Joseph Mallord William Turner

The Mäuseturm

1839

In Tate Britain

Prints and Drawings Room

View by appointment
Artist
Joseph Mallord William Turner 1775–1851
Medium
Graphite on paper
Dimensions
Support: 100 × 163 mm
Collection
Tate
Acquisition
Accepted by the nation as part of the Turner Bequest 1856
Reference
D28492
Turner Bequest CCXC 71 a

Catalogue entry

Here Turner has made a slight sketch of the Mäuseturm or Mice Tower, a stone tower located on a small island in the Rhine near the town of Bingen. The building gained its name from a tenth-century folk tale involving Hatto II, the Archbishop of Mainz. Reputedly an oppressive and avaricious ruler who exploited the peasants in his domain and denied them grain during a famine, Hatto was besieged by an army of mice for his sins and eaten alive by the rodents in the tower.1 In 1298 the structure was used as an official customs collection tower for the Castle of Ehrenfels nearby (Tate D28493; Turner Bequest CCXC 72). Centuries later, in 1689, the Mäuseturm was destroyed by French armies; it was rebuilt in 1855 as a Prussian signal tower.2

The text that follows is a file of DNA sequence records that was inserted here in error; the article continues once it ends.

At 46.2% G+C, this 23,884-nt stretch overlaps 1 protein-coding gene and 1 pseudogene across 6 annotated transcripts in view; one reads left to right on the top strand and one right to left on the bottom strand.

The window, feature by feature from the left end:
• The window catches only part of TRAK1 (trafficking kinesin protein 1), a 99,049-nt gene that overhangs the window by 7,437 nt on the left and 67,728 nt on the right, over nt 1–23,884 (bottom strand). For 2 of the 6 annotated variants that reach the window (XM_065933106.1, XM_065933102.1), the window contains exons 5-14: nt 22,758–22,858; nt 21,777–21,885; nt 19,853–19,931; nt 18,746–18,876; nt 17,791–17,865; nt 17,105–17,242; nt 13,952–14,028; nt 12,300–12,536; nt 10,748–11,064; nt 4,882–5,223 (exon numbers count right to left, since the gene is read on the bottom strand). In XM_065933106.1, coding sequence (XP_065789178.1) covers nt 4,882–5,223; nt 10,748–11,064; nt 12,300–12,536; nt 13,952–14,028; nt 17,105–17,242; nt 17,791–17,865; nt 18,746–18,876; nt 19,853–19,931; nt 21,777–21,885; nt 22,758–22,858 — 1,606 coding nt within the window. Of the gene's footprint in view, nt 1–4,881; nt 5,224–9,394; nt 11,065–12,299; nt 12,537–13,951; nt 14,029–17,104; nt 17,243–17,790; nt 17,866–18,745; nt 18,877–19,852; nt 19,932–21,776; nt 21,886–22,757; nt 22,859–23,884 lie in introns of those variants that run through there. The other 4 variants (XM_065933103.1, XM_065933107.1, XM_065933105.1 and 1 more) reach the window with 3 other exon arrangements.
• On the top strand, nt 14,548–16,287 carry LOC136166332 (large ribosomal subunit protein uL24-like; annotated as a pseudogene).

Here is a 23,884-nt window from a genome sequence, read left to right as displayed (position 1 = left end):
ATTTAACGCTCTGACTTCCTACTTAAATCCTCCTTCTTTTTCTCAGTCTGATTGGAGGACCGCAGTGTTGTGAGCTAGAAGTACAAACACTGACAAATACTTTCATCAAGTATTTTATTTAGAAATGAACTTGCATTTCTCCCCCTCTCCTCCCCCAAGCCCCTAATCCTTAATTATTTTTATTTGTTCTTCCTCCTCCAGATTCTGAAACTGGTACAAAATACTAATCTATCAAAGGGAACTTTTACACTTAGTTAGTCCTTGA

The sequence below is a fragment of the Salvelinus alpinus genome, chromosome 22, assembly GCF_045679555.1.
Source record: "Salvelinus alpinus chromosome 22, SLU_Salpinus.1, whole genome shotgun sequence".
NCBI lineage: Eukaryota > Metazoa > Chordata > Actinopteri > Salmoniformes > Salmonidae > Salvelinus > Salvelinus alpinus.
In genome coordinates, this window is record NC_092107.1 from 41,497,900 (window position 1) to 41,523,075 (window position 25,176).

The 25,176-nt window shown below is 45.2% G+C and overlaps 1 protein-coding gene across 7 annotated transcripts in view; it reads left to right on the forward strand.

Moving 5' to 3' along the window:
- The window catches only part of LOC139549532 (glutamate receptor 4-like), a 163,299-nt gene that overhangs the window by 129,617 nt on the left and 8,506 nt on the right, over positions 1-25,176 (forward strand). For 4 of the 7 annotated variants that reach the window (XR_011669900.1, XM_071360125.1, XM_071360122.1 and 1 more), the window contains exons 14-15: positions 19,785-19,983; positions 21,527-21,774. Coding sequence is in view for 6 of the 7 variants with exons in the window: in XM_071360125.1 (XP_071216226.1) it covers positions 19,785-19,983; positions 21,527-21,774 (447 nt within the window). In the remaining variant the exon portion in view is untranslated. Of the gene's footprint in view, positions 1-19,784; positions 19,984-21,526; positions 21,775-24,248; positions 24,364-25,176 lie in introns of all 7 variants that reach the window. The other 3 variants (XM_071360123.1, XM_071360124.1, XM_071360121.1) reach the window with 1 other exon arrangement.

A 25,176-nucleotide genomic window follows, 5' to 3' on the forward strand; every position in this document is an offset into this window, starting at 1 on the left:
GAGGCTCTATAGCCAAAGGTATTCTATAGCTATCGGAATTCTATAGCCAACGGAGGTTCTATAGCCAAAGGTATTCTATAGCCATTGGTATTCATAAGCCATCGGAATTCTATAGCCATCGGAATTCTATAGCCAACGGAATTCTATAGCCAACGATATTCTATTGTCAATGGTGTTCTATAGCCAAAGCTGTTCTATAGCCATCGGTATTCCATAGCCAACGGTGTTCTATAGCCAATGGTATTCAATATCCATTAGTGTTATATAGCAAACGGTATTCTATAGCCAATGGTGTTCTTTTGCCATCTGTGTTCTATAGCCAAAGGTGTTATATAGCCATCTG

Alice Rylance-Watson
July 2013

1
‘The Mouse Tower’, from Lilian Gask, Folk Tales from Many Lands, New York 1910, pp.186–192, http://digital.library.upenn.edu/women/gask/tales/MOUSE.html, accessed 28 July 2013.
2
‘Mouse Tower and the Bingen Hole’, Bingen: Perspektiven am Rhine, http://www.bingen.de/en/2/sehenswuerdigkeit_maeseturm.html, accessed 28 July 2013.

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